If you could map the development of East Coast rock climbing, you’d see it spread directly from Northeastern states southward to West Virginia’s Seneca Rocks and on to North Carolina. If you were around when it happened, though, you’d be totally unaware that the spread of climbing leap-frogged what has become the largest collection of world-class routes east of Kentucky’s Red River Gorge. But since its late “discovery” in the 1980s, the pace routes have appeared at the New River Gorge is unprecedented in America. Today, there are thousands of single-pitch sport and trad climbs, and boulder problems here, and that number is still growing.
What Makes It Great
Here’s how it goes at the New River Gorge: first, you visit to climb. Then, you have so much fun that you move here. Why, you ask? The answer is many-pronged. The New has literally thousands of climbs and boulder problems on bullet-hard Nutall sandstone, and at most crags (there are dozens) they all live side by side in perfect harmony. Leaf through Mike Williams’s guidebook, New River Gorge Rock Climbs, and it’s easy to believe that half the weight of its 2 tomes is all the red ink he used to print the stars that mark classic climbs.
It has been said that the New avoided the controversies around style and ethics that plague so many other climbing areas, solely because there’s so much perfect rock to go around. Place a resource of this magnitude right smack dab next to Fayetteville, WV, a thriving small-town community of friendly locals, restaurants, campgrounds, and rest-day activities aplenty, and you get something that is unique in America—a gigantic playground, if you will, for the perfect climbing weekend getaway.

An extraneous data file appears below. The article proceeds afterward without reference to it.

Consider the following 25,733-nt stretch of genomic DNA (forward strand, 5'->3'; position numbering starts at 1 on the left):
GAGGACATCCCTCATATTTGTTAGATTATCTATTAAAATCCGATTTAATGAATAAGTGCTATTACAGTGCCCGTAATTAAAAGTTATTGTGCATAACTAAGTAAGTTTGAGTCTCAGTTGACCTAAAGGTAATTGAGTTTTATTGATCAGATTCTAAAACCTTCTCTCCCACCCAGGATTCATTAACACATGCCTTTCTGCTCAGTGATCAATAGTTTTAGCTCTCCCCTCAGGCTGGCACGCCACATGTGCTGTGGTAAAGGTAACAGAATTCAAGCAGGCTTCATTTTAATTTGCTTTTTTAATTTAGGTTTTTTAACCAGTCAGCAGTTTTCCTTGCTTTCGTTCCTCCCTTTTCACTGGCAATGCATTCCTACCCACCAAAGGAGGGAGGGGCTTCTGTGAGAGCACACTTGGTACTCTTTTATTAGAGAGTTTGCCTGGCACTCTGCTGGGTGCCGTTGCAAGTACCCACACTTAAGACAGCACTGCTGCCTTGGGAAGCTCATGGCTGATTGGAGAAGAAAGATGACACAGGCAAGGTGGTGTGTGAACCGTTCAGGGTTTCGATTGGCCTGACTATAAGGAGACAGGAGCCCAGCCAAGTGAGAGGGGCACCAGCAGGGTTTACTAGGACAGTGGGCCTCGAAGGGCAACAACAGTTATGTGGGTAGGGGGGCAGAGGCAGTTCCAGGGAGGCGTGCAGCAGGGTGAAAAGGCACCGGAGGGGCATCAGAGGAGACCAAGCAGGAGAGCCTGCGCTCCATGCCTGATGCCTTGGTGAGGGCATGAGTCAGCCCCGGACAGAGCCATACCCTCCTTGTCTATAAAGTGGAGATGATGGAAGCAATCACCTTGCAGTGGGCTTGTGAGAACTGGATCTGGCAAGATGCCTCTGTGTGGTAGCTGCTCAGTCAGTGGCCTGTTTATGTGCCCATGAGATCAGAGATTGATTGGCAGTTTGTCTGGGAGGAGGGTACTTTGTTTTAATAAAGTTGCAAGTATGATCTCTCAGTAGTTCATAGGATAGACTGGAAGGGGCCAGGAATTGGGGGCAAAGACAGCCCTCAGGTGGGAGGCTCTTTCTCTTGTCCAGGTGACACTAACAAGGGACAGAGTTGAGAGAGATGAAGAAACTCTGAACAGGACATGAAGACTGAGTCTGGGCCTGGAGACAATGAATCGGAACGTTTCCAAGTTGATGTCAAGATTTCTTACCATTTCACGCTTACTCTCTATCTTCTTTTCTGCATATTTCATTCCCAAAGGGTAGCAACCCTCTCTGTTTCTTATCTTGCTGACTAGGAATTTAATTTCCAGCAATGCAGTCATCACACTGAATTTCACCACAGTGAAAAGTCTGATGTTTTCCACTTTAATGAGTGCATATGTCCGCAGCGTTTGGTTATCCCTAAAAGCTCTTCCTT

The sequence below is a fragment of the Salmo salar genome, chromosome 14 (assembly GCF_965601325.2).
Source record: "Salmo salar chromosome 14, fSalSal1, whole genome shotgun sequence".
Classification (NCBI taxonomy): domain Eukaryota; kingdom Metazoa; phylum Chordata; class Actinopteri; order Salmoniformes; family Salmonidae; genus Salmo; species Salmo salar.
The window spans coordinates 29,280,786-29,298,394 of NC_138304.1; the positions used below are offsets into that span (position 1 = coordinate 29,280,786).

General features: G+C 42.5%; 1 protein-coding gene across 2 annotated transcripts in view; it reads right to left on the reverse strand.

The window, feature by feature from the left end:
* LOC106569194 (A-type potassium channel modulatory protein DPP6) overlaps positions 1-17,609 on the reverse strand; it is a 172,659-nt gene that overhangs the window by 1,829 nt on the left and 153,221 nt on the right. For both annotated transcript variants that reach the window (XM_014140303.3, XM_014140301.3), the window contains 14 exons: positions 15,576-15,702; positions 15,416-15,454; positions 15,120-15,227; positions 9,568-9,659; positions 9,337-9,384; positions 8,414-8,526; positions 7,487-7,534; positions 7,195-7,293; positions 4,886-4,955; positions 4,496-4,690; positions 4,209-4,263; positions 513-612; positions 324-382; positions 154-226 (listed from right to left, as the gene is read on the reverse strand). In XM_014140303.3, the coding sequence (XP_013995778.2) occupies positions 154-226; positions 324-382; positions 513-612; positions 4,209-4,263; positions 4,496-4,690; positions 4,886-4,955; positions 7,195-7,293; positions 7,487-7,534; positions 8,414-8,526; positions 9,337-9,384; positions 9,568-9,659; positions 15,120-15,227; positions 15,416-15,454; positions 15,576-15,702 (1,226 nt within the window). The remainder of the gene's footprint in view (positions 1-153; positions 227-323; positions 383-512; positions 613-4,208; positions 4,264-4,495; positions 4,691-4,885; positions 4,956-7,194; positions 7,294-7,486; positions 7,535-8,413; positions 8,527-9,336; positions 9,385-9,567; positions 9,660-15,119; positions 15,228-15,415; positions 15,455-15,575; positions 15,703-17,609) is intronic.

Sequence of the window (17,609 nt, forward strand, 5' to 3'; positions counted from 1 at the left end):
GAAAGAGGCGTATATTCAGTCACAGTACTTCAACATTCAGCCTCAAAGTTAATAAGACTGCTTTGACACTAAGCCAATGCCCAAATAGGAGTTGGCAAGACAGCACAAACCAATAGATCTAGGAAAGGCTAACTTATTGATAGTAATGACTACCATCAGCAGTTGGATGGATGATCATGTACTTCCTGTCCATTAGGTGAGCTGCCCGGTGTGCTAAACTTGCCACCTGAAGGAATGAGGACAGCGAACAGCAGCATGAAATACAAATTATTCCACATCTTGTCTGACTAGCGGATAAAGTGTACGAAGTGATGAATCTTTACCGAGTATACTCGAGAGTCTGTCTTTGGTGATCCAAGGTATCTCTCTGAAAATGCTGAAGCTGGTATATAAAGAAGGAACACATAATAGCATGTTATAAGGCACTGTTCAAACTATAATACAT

But, there’s a flip side to this coin. The New has a well-deserved reputation for tricky, technical rock climbing that has foiled many a gym-climbing genius. There’s a wealth of top ropes and sport climbs for beginners, but precious few routes for fledgling trad leaders. Climbs tend to consist of long moves between bomber horizontal cracks, and can easily school the unschooled climber.
Nevertheless, easy-access, short-approach crags are plentiful, with top rope friendly Bridge Buttress and Junkyard Wall topping the list. But the crown jewel of the New is surely Endless Wall, a 3-mile-long unbroken section of cliff ranging from 60 feet high to past 100 that is entirely covered with star-adorned classics at every grade from 5.8 through 5.14.
Who is Going to Love It
Who isn’t going to love it? Actually, that’s easy to answer. If you like your climbing served up easy, the New’s technical aspect takes some getting used to. But if you’re looking for brainy, chess-gamey masterpieces of all grades and styles packed into a relatively teensy geographical area, then you really need to see the New to believe it. If you’re a pebble puller, you’ll also find the New to be the most underrated bouldering area in America.
Directions, Parking, & Regulations
The New isn’t 1 crag. It’s a collection of several, most within the boundaries of the New River Gorge National River, part of the National Parks system. Ergo, all the rules of climbing in national parks apply, from dogs on leashes and wilderness camping to permits for bolting.
Get your beta from the storied climbing shop, Water Stone Outdoors, in downtown Fayetteville, and be sure to pick up the aforementioned guidebook there. Boulderers, you’re also in luck. In 2015, Stella Mascari and Micah Klingler published the first comprehensive guidebook to the area, New River Gorge Bouldering, which adds more than 1,000 catalogued problems to the New’s 1,000-plus roped routes.
Written by Jay Young for RootsRated in partnership with West Virginia .
Featured image provided by Mike Williams